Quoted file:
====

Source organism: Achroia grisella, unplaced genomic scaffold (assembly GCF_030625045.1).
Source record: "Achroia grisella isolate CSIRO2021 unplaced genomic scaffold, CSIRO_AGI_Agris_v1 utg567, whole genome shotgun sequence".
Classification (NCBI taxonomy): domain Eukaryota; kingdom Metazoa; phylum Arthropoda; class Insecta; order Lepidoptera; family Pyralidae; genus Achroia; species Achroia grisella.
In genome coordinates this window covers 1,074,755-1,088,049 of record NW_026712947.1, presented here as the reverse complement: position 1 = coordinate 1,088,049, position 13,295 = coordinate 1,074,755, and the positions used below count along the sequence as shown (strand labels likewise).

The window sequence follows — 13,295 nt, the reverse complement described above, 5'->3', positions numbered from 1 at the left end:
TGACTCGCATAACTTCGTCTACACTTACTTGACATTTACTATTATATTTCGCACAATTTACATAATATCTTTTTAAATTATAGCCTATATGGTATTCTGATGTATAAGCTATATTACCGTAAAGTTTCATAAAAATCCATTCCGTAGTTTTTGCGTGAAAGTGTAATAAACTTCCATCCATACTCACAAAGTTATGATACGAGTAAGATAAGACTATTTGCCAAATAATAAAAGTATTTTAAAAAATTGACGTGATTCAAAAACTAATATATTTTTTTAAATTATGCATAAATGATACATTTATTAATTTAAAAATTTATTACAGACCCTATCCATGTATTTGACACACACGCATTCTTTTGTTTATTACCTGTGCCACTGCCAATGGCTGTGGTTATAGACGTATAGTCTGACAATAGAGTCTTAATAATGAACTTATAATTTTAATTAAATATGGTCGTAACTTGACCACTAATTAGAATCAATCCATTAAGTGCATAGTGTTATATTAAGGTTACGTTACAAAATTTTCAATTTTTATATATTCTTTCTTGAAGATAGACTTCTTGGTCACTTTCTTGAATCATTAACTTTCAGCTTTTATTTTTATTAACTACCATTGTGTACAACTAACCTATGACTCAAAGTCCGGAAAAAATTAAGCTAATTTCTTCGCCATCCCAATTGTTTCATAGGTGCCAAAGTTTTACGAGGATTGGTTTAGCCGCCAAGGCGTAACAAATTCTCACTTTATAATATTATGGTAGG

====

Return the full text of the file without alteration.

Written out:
Source organism: Achroia grisella, unplaced genomic scaffold (assembly GCF_030625045.1).
Source record: "Achroia grisella isolate CSIRO2021 unplaced genomic scaffold, CSIRO_AGI_Agris_v1 utg567, whole genome shotgun sequence".
Classification (NCBI taxonomy): domain Eukaryota; kingdom Metazoa; phylum Arthropoda; class Insecta; order Lepidoptera; family Pyralidae; genus Achroia; species Achroia grisella.
In genome coordinates this window covers 1,074,755-1,088,049 of record NW_026712947.1, presented here as the reverse complement: position 1 = coordinate 1,088,049, position 13,295 = coordinate 1,074,755, and the positions used below count along the sequence as shown (strand labels likewise).

The window sequence follows — 13,295 nt, the reverse complement described above, 5'->3', positions numbered from 1 at the left end:
TGACTCGCATAACTTCGTCTACACTTACTTGACATTTACTATTATATTTCGCACAATTTACATAATATCTTTTTAAATTATAGCCTATATGGTATTCTGATGTATAAGCTATATTACCGTAAAGTTTCATAAAAATCCATTCCGTAGTTTTTGCGTGAAAGTGTAATAAACTTCCATCCATACTCACAAAGTTATGATACGAGTAAGATAAGACTATTTGCCAAATAATAAAAGTATTTTAAAAAATTGACGTGATTCAAAAACTAATATATTTTTTTAAATTATGCATAAATGATACATTTATTAATTTAAAAATTTATTACAGACCCTATCCATGTATTTGACACACACGCATTCTTTTGTTTATTACCTGTGCCACTGCCAATGGCTGTGGTTATAGACGTATAGTCTGACAATAGAGTCTTAATAATGAACTTATAATTTTAATTAAATATGGTCGTAACTTGACCACTAATTAGAATCAATCCATTAAGTGCATAGTGTTATATTAAGGTTACGTTACAAAATTTTCAATTTTTATATATTCTTTCTTGAAGATAGACTTCTTGGTCACTTTCTTGAATCATTAACTTTCAGCTTTTATTTTTATTAACTACCATTGTGTACAACTAACCTATGACTCAAAGTCCGGAAAAAATTAAGCTAATTTCTTCGCCATCCCAATTGTTTCATAGGTGCCAAAGTTTTACGAGGATTGGTTTAGCCGCCAAGGCGTAACAAATTCTCACTTTATAATATTATGGTAGG